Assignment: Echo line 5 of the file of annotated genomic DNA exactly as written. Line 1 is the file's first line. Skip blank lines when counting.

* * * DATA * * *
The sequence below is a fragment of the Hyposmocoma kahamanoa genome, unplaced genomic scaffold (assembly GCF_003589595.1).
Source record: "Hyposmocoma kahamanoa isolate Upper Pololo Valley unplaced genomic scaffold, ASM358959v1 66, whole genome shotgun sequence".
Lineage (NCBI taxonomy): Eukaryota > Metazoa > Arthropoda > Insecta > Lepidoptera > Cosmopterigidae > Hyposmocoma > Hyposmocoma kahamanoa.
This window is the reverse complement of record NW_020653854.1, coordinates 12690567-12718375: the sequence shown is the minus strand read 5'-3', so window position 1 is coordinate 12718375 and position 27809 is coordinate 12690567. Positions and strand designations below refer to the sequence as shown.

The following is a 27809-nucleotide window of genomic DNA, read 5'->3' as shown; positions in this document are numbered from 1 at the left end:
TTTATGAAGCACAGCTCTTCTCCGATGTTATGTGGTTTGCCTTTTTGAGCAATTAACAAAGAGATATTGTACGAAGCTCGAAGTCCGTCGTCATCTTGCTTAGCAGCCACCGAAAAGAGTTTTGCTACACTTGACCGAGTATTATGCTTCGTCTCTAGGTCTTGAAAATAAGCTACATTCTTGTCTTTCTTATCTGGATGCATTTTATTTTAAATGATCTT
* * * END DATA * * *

The following is a 27809-nucleotide window of genomic DNA, read 5'->3' as shown; positions in this document are numbered from 1 at the left end: